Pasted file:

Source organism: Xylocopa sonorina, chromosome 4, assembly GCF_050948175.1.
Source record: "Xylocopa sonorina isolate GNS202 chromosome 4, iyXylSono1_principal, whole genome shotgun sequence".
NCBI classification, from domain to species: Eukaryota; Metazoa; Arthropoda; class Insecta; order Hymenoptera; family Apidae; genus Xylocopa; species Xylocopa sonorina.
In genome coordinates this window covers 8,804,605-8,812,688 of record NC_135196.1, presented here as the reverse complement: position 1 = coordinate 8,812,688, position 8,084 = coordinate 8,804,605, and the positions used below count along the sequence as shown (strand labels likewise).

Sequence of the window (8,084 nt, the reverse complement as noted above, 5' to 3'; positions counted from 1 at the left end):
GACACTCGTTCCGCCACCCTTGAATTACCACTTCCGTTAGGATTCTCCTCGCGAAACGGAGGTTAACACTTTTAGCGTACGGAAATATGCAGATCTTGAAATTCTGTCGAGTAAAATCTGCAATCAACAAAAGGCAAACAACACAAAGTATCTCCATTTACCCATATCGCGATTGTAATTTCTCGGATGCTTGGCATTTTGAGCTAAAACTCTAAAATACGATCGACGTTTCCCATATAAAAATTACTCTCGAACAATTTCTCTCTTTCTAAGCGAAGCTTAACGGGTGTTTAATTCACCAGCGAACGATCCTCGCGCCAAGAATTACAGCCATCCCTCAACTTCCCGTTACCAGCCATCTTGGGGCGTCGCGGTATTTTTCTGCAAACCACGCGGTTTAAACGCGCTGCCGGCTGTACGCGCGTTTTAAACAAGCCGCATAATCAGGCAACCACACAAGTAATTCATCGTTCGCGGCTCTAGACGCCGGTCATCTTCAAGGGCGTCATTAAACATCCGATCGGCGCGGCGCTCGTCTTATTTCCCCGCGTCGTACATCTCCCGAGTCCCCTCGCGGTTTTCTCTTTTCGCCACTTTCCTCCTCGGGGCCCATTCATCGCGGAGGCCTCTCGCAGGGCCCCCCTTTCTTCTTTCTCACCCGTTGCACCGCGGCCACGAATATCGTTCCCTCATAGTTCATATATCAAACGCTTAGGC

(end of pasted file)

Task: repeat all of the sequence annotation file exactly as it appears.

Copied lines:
Source organism: Xylocopa sonorina, chromosome 4, assembly GCF_050948175.1.
Source record: "Xylocopa sonorina isolate GNS202 chromosome 4, iyXylSono1_principal, whole genome shotgun sequence".
NCBI classification, from domain to species: Eukaryota; Metazoa; Arthropoda; class Insecta; order Hymenoptera; family Apidae; genus Xylocopa; species Xylocopa sonorina.
In genome coordinates this window covers 8,804,605-8,812,688 of record NC_135196.1, presented here as the reverse complement: position 1 = coordinate 8,812,688, position 8,084 = coordinate 8,804,605, and the positions used below count along the sequence as shown (strand labels likewise).

Sequence of the window (8,084 nt, the reverse complement as noted above, 5' to 3'; positions counted from 1 at the left end):
GACACTCGTTCCGCCACCCTTGAATTACCACTTCCGTTAGGATTCTCCTCGCGAAACGGAGGTTAACACTTTTAGCGTACGGAAATATGCAGATCTTGAAATTCTGTCGAGTAAAATCTGCAATCAACAAAAGGCAAACAACACAAAGTATCTCCATTTACCCATATCGCGATTGTAATTTCTCGGATGCTTGGCATTTTGAGCTAAAACTCTAAAATACGATCGACGTTTCCCATATAAAAATTACTCTCGAACAATTTCTCTCTTTCTAAGCGAAGCTTAACGGGTGTTTAATTCACCAGCGAACGATCCTCGCGCCAAGAATTACAGCCATCCCTCAACTTCCCGTTACCAGCCATCTTGGGGCGTCGCGGTATTTTTCTGCAAACCACGCGGTTTAAACGCGCTGCCGGCTGTACGCGCGTTTTAAACAAGCCGCATAATCAGGCAACCACACAAGTAATTCATCGTTCGCGGCTCTAGACGCCGGTCATCTTCAAGGGCGTCATTAAACATCCGATCGGCGCGGCGCTCGTCTTATTTCCCCGCGTCGTACATCTCCCGAGTCCCCTCGCGGTTTTCTCTTTTCGCCACTTTCCTCCTCGGGGCCCATTCATCGCGGAGGCCTCTCGCAGGGCCCCCCTTTCTTCTTTCTCACCCGTTGCACCGCGGCCACGAATATCGTTCCCTCATAGTTCATATATCAAACGCTTAGGC